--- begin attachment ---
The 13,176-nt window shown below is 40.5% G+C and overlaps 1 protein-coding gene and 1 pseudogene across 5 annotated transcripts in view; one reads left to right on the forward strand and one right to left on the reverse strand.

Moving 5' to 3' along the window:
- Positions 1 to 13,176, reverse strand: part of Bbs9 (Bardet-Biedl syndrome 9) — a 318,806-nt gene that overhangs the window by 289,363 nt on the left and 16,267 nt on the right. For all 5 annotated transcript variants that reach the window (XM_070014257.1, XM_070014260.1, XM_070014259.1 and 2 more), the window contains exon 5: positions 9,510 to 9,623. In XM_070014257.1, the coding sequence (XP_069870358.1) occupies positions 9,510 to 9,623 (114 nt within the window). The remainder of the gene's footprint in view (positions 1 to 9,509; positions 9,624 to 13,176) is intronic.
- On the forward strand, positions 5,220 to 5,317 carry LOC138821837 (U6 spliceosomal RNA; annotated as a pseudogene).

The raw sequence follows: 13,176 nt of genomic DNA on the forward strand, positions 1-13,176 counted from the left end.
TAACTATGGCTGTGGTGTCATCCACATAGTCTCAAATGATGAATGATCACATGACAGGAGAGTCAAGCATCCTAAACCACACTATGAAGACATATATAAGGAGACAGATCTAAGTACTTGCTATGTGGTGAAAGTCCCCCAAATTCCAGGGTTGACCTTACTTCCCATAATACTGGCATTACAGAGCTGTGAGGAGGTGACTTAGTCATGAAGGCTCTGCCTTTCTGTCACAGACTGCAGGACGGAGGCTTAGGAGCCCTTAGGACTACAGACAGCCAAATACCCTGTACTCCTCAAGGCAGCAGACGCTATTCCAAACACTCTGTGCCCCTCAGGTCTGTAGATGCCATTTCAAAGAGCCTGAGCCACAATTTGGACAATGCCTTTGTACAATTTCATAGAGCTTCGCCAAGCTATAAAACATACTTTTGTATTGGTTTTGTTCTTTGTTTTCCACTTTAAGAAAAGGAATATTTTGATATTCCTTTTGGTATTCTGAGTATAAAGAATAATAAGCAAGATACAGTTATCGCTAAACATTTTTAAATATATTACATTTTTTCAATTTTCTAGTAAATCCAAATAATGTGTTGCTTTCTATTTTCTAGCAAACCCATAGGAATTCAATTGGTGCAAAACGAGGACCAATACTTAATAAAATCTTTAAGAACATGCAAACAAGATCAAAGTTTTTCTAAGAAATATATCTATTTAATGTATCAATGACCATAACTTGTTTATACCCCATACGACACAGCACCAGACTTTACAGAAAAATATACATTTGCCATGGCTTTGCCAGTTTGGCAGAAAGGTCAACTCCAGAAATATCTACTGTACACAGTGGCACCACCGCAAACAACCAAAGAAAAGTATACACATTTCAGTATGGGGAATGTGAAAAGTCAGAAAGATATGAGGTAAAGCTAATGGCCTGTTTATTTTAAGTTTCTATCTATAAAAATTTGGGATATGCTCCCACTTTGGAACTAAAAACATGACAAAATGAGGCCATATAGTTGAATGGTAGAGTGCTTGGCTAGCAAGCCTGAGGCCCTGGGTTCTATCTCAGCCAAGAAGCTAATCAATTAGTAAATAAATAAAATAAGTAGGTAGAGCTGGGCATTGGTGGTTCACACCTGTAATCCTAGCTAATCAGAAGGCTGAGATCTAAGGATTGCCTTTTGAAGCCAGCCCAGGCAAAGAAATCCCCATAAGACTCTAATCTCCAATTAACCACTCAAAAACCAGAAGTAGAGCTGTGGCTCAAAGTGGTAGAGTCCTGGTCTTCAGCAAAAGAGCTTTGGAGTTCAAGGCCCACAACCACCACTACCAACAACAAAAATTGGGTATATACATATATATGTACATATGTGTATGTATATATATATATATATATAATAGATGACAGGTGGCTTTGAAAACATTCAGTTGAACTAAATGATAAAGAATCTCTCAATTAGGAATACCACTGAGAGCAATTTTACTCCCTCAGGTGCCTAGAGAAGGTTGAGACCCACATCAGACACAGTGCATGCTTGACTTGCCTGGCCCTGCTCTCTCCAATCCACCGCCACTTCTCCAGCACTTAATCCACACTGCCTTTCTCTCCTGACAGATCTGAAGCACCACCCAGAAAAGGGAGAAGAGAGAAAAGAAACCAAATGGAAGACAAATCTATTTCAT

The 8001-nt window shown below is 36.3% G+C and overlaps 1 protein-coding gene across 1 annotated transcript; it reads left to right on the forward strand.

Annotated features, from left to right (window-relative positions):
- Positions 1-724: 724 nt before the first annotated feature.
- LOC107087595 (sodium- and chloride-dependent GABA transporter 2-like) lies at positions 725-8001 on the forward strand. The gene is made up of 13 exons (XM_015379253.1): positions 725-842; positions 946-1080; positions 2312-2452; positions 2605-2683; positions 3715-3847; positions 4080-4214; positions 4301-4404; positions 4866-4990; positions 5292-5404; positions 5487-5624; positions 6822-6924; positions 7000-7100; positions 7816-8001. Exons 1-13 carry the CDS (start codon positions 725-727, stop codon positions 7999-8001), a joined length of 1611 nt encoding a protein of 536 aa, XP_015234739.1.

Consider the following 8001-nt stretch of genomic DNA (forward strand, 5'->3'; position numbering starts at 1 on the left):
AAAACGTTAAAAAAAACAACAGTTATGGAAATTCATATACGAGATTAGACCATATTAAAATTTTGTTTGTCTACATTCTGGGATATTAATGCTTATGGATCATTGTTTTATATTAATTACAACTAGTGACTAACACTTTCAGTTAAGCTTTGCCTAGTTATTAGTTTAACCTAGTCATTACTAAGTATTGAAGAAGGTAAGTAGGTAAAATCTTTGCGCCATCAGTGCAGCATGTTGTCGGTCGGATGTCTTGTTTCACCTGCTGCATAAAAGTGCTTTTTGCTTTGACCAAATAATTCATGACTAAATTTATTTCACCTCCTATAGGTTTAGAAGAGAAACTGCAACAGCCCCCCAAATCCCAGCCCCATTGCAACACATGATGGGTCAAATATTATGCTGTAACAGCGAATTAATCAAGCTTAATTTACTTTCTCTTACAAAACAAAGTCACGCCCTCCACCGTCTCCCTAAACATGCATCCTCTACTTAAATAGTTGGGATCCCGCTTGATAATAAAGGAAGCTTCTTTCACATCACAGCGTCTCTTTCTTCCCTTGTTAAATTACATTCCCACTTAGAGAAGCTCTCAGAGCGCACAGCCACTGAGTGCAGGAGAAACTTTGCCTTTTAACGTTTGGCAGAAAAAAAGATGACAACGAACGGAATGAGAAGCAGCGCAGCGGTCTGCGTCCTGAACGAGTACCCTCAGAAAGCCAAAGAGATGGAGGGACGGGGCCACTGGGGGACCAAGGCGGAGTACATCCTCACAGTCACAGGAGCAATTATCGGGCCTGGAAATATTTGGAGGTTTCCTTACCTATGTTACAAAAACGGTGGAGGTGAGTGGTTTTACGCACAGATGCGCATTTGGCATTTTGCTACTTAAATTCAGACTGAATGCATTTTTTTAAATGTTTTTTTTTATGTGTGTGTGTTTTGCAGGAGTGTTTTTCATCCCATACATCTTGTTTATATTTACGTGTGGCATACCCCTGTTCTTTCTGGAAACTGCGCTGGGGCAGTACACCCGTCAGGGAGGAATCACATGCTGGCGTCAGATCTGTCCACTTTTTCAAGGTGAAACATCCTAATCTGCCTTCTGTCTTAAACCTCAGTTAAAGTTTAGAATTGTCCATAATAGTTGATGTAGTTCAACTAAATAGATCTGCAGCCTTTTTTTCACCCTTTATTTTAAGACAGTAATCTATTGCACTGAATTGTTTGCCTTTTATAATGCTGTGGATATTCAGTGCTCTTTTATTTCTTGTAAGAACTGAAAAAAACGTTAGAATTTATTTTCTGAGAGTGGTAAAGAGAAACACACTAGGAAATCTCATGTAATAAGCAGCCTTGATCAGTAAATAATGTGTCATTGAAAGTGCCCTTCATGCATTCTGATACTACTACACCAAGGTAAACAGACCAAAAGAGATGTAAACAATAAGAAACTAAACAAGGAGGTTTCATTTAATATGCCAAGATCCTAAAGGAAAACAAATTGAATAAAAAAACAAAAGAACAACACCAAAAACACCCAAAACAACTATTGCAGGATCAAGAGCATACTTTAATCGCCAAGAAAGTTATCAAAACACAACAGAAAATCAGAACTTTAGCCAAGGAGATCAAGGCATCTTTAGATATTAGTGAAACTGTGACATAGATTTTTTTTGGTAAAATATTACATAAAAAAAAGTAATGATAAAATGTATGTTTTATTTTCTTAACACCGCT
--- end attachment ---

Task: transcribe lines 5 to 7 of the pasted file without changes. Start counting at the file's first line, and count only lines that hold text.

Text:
The raw sequence follows: 13,176 nt of genomic DNA on the forward strand, positions 1-13,176 counted from the left end.
TAACTATGGCTGTGGTGTCATCCACATAGTCTCAAATGATGAATGATCACATGACAGGAGAGTCAAGCATCCTAAACCACACTATGAAGACATATATAAGGAGACAGATCTAAGTACTTGCTATGTGGTGAAAGTCCCCCAAATTCCAGGGTTGACCTTACTTCCCATAATACTGGCATTACAGAGCTGTGAGGAGGTGACTTAGTCATGAAGGCTCTGCCTTTCTGTCACAGACTGCAGGACGGAGGCTTAGGAGCCCTTAGGACTACAGACAGCCAAATACCCTGTACTCCTCAAGGCAGCAGACGCTATTCCAAACACTCTGTGCCCCTCAGGTCTGTAGATGCCATTTCAAAGAGCCTGAGCCACAATTTGGACAATGCCTTTGTACAATTTCATAGAGCTTCGCCAAGCTATAAAACATACTTTTGTATTGGTTTTGTTCTTTGTTTTCCACTTTAAGAAAAGGAATATTTTGATATTCCTTTTGGTATTCTGAGTATAAAGAATAATAAGCAAGATACAGTTATCGCTAAACATTTTTAAATATATTACATTTTTTCAATTTTCTAGTAAATCCAAATAATGTGTTGCTTTCTATTTTCTAGCAAACCCATAGGAATTCAATTGGTGCAAAACGAGGACCAATACTTAATAAAATCTTTAAGAACATGCAAACAAGATCAAAGTTTTTCTAAGAAATATATCTATTTAATGTATCAATGACCATAACTTGTTTATACCCCATACGACACAGCACCAGACTTTACAGAAAAATATACATTTGCCATGGCTTTGCCAGTTTGGCAGAAAGGTCAACTCCAGAAATATCTACTGTACACAGTGGCACCACCGCAAACAACCAAAGAAAAGTATACACATTTCAGTATGGGGAATGTGAAAAGTCAGAAAGATATGAGGTAAAGCTAATGGCCTGTTTATTTTAAGTTTCTATCTATAAAAATTTGGGATATGCTCCCACTTTGGAACTAAAAACATGACAAAATGAGGCCATATAGTTGAATGGTAGAGTGCTTGGCTAGCAAGCCTGAGGCCCTGGGTTCTATCTCAGCCAAGAAGCTAATCAATTAGTAAATAAATAAAATAAGTAGGTAGAGCTGGGCATTGGTGGTTCACACCTGTAATCCTAGCTAATCAGAAGGCTGAGATCTAAGGATTGCCTTTTGAAGCCAGCCCAGGCAAAGAAATCCCCATAAGACTCTAATCTCCAATTAACCACTCAAAAACCAGAAGTAGAGCTGTGGCTCAAAGTGGTAGAGTCCTGGTCTTCAGCAAAAGAGCTTTGGAGTTCAAGGCCCACAACCACCACTACCAACAACAAAAATTGGGTATATACATATATATGTACATATGTGTATGTATATATATATATATATATAATAGATGACAGGTGGCTTTGAAAACATTCAGTTGAACTAAATGATAAAGAATCTCTCAATTAGGAATACCACTGAGAGCAATTTTACTCCCTCAGGTGCCTAGAGAAGGTTGAGACCCACATCAGACACAGTGCATGCTTGACTTGCCTGGCCCTGCTCTCTCCAATCCACCGCCACTTCTCCAGCACTTAATCCACACTGCCTTTCTCTCCTGACAGATCTGAAGCACCACCCAGAAAAGGGAGAAGAGAGAAAAGAAACCAAATGGAAGACAAATCTATTTCAT

The 8001-nt window shown below is 36.3% G+C and overlaps 1 protein-coding gene across 1 annotated transcript; it reads left to right on the forward strand.